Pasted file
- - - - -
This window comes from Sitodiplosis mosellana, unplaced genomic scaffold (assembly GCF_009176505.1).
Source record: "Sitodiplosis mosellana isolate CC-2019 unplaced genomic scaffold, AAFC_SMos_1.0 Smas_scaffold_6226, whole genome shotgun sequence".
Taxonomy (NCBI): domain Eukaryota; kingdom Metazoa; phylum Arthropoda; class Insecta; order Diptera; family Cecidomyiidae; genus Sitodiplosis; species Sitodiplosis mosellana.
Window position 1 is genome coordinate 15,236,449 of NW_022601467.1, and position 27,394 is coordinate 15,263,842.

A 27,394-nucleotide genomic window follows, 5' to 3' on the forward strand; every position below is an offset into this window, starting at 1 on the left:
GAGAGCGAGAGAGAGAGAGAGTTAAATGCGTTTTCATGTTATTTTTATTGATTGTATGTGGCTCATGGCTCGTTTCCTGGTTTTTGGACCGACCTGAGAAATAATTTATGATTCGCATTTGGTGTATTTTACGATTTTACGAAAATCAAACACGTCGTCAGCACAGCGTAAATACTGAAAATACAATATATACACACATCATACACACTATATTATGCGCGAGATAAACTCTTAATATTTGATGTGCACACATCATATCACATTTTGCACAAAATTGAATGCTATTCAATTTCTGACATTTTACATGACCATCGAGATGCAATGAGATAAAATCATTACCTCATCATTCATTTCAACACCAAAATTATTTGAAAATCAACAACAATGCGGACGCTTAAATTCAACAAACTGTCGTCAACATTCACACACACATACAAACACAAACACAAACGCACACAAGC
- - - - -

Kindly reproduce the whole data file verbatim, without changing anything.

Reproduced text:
This window comes from Sitodiplosis mosellana, unplaced genomic scaffold (assembly GCF_009176505.1).
Source record: "Sitodiplosis mosellana isolate CC-2019 unplaced genomic scaffold, AAFC_SMos_1.0 Smas_scaffold_6226, whole genome shotgun sequence".
Taxonomy (NCBI): domain Eukaryota; kingdom Metazoa; phylum Arthropoda; class Insecta; order Diptera; family Cecidomyiidae; genus Sitodiplosis; species Sitodiplosis mosellana.
Window position 1 is genome coordinate 15,236,449 of NW_022601467.1, and position 27,394 is coordinate 15,263,842.

A 27,394-nucleotide genomic window follows, 5' to 3' on the forward strand; every position below is an offset into this window, starting at 1 on the left:
GAGAGCGAGAGAGAGAGAGAGTTAAATGCGTTTTCATGTTATTTTTATTGATTGTATGTGGCTCATGGCTCGTTTCCTGGTTTTTGGACCGACCTGAGAAATAATTTATGATTCGCATTTGGTGTATTTTACGATTTTACGAAAATCAAACACGTCGTCAGCACAGCGTAAATACTGAAAATACAATATATACACACATCATACACACTATATTATGCGCGAGATAAACTCTTAATATTTGATGTGCACACATCATATCACATTTTGCACAAAATTGAATGCTATTCAATTTCTGACATTTTACATGACCATCGAGATGCAATGAGATAAAATCATTACCTCATCATTCATTTCAACACCAAAATTATTTGAAAATCAACAACAATGCGGACGCTTAAATTCAACAAACTGTCGTCAACATTCACACACACATACAAACACAAACACAAACGCACACAAGC